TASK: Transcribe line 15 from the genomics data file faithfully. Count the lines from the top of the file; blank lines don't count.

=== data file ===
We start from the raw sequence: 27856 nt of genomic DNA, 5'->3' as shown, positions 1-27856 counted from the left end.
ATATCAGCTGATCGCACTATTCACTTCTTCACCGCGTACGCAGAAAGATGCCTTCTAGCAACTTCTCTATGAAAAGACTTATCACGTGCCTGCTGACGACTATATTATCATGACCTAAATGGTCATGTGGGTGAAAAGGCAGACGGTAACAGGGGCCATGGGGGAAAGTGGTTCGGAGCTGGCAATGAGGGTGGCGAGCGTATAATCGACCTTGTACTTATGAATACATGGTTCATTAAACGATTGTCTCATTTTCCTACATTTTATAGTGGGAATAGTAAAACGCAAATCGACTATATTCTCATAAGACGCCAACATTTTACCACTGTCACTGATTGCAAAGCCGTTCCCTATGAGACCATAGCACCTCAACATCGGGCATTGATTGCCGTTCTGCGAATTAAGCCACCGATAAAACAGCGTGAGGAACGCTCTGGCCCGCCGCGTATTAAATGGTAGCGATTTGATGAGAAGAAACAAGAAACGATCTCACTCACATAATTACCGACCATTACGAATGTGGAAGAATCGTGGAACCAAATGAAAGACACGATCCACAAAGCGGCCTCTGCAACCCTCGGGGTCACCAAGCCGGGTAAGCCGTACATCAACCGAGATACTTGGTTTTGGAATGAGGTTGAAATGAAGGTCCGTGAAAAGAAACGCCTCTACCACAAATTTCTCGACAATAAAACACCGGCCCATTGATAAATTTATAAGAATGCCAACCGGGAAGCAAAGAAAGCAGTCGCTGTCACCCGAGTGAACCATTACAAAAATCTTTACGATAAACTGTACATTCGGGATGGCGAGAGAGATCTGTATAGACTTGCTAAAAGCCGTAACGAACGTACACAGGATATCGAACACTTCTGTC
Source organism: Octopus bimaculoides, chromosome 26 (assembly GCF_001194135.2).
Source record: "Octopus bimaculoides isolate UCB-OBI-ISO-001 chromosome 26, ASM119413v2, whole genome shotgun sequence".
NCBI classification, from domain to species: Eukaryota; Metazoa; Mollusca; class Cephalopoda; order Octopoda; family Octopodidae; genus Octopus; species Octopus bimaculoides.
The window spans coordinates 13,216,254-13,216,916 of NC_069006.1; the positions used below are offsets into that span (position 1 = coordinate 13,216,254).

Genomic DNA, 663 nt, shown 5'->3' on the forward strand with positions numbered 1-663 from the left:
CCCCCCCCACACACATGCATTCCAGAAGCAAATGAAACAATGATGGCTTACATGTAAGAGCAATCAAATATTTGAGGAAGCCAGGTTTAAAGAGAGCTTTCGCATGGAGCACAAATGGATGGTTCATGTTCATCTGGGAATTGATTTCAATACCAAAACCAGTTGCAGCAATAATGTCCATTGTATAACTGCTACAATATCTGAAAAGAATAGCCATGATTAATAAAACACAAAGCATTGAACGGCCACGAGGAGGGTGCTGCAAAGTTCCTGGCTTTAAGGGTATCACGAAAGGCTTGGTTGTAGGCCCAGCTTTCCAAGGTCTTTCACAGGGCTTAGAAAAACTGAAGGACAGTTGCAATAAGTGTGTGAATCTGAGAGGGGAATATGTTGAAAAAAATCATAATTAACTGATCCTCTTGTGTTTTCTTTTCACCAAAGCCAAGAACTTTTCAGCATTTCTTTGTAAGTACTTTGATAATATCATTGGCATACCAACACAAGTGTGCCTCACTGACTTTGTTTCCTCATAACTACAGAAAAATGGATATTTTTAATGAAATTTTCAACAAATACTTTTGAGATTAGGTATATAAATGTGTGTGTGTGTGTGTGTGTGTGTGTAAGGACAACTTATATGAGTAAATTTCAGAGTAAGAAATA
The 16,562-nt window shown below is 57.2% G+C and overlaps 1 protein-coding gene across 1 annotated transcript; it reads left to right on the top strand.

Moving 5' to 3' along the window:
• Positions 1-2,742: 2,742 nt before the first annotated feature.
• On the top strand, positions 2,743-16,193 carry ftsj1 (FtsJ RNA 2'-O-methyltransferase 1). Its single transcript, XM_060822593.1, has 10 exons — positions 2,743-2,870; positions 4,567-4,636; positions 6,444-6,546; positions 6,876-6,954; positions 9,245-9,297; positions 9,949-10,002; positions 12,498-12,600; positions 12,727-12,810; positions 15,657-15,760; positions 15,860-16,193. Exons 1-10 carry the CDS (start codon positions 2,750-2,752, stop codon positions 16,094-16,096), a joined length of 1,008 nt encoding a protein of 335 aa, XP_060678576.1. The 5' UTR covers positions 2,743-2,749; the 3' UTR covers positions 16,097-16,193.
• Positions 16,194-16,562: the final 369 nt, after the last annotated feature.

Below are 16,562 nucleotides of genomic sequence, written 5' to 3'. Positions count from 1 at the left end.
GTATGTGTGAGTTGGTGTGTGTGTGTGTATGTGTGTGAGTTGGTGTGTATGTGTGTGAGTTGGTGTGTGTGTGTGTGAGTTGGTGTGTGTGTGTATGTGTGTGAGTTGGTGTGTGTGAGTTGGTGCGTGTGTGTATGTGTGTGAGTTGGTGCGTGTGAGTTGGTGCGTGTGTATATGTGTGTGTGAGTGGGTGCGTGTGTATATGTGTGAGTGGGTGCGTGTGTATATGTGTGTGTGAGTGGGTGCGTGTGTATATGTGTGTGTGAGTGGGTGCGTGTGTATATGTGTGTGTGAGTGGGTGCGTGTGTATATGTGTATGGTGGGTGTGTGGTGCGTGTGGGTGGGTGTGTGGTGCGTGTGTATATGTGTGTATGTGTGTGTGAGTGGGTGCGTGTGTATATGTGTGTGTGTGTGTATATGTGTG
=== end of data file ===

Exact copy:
GTATGTGTGAGTTGGTGTGTGTGTGTGTATGTGTGTGAGTTGGTGTGTATGTGTGTGAGTTGGTGTGTGTGTGTGTGAGTTGGTGTGTGTGTGTATGTGTGTGAGTTGGTGTGTGTGAGTTGGTGCGTGTGTGTATGTGTGTGAGTTGGTGCGTGTGAGTTGGTGCGTGTGTATATGTGTGTGTGAGTGGGTGCGTGTGTATATGTGTGAGTGGGTGCGTGTGTATATGTGTGTGTGAGTGGGTGCGTGTGTATATGTGTGTGTGAGTGGGTGCGTGTGTATATGTGTGTGTGAGTGGGTGCGTGTGTATATGTGTATGGTGGGTGTGTGGTGCGTGTGGGTGGGTGTGTGGTGCGTGTGTATATGTGTGTATGTGTGTGTGAGTGGGTGCGTGTGTATATGTGTGTGTGTGTGTATATGTGTG